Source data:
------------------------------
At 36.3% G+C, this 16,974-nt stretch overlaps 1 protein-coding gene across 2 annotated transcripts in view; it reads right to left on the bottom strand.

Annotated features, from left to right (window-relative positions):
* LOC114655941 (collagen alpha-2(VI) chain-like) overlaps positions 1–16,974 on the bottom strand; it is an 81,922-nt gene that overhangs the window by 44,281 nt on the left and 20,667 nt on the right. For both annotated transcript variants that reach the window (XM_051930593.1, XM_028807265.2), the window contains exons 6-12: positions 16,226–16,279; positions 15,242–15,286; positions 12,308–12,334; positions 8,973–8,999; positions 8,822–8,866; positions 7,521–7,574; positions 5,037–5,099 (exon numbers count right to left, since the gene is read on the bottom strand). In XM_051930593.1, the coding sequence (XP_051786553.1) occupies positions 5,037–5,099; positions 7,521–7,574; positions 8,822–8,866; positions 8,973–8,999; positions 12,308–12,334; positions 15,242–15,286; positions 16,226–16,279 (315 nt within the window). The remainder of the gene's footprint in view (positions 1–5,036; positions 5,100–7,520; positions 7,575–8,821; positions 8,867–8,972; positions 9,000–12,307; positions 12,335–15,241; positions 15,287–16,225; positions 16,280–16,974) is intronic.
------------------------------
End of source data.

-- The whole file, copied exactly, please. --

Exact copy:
At 36.3% G+C, this 16,974-nt stretch overlaps 1 protein-coding gene across 2 annotated transcripts in view; it reads right to left on the bottom strand.

Annotated features, from left to right (window-relative positions):
* LOC114655941 (collagen alpha-2(VI) chain-like) overlaps positions 1–16,974 on the bottom strand; it is an 81,922-nt gene that overhangs the window by 44,281 nt on the left and 20,667 nt on the right. For both annotated transcript variants that reach the window (XM_051930593.1, XM_028807265.2), the window contains exons 6-12: positions 16,226–16,279; positions 15,242–15,286; positions 12,308–12,334; positions 8,973–8,999; positions 8,822–8,866; positions 7,521–7,574; positions 5,037–5,099 (exon numbers count right to left, since the gene is read on the bottom strand). In XM_051930593.1, the coding sequence (XP_051786553.1) occupies positions 5,037–5,099; positions 7,521–7,574; positions 8,822–8,866; positions 8,973–8,999; positions 12,308–12,334; positions 15,242–15,286; positions 16,226–16,279 (315 nt within the window). The remainder of the gene's footprint in view (positions 1–5,036; positions 5,100–7,520; positions 7,575–8,821; positions 8,867–8,972; positions 9,000–12,307; positions 12,335–15,241; positions 15,287–16,225; positions 16,280–16,974) is intronic.